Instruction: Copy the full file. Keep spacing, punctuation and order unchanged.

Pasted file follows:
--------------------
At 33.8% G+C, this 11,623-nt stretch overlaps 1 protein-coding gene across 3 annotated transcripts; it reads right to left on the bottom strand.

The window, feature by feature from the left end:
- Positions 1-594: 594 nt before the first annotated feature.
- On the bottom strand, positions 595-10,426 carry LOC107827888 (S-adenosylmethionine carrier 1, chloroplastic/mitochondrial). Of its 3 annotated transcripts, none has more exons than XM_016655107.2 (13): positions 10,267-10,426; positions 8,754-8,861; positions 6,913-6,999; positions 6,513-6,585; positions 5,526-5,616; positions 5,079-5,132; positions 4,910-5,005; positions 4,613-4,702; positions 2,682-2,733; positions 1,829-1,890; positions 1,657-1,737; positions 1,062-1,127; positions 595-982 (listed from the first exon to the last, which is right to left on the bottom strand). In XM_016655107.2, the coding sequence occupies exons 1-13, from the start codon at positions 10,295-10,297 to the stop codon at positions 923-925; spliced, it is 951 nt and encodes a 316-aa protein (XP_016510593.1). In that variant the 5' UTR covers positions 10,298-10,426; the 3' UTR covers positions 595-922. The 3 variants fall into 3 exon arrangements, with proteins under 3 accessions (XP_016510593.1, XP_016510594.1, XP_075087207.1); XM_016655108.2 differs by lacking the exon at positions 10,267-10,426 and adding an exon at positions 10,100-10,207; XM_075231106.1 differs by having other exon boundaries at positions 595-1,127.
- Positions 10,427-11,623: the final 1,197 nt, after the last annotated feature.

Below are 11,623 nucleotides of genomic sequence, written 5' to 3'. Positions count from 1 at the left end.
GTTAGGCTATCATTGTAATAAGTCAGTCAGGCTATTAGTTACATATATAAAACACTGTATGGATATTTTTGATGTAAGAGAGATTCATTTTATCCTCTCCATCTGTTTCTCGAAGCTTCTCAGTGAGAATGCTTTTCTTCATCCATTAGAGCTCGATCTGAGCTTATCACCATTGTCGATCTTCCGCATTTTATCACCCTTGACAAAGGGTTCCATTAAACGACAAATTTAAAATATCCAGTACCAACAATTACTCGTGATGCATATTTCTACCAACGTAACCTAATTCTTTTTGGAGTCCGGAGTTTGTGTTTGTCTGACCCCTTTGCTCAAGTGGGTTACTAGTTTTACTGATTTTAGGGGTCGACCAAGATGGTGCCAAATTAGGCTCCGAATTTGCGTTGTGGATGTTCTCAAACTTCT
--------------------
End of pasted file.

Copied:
At 33.8% G+C, this 11,623-nt stretch overlaps 1 protein-coding gene across 3 annotated transcripts; it reads right to left on the bottom strand.

The window, feature by feature from the left end:
- Positions 1-594: 594 nt before the first annotated feature.
- On the bottom strand, positions 595-10,426 carry LOC107827888 (S-adenosylmethionine carrier 1, chloroplastic/mitochondrial). Of its 3 annotated transcripts, none has more exons than XM_016655107.2 (13): positions 10,267-10,426; positions 8,754-8,861; positions 6,913-6,999; positions 6,513-6,585; positions 5,526-5,616; positions 5,079-5,132; positions 4,910-5,005; positions 4,613-4,702; positions 2,682-2,733; positions 1,829-1,890; positions 1,657-1,737; positions 1,062-1,127; positions 595-982 (listed from the first exon to the last, which is right to left on the bottom strand). In XM_016655107.2, the coding sequence occupies exons 1-13, from the start codon at positions 10,295-10,297 to the stop codon at positions 923-925; spliced, it is 951 nt and encodes a 316-aa protein (XP_016510593.1). In that variant the 5' UTR covers positions 10,298-10,426; the 3' UTR covers positions 595-922. The 3 variants fall into 3 exon arrangements, with proteins under 3 accessions (XP_016510593.1, XP_016510594.1, XP_075087207.1); XM_016655108.2 differs by lacking the exon at positions 10,267-10,426 and adding an exon at positions 10,100-10,207; XM_075231106.1 differs by having other exon boundaries at positions 595-1,127.
- Positions 10,427-11,623: the final 1,197 nt, after the last annotated feature.

Below are 11,623 nucleotides of genomic sequence, written 5' to 3'. Positions count from 1 at the left end.
GTTAGGCTATCATTGTAATAAGTCAGTCAGGCTATTAGTTACATATATAAAACACTGTATGGATATTTTTGATGTAAGAGAGATTCATTTTATCCTCTCCATCTGTTTCTCGAAGCTTCTCAGTGAGAATGCTTTTCTTCATCCATTAGAGCTCGATCTGAGCTTATCACCATTGTCGATCTTCCGCATTTTATCACCCTTGACAAAGGGTTCCATTAAACGACAAATTTAAAATATCCAGTACCAACAATTACTCGTGATGCATATTTCTACCAACGTAACCTAATTCTTTTTGGAGTCCGGAGTTTGTGTTTGTCTGACCCCTTTGCTCAAGTGGGTTACTAGTTTTACTGATTTTAGGGGTCGACCAAGATGGTGCCAAATTAGGCTCCGAATTTGCGTTGTGGATGTTCTCAAACTTCT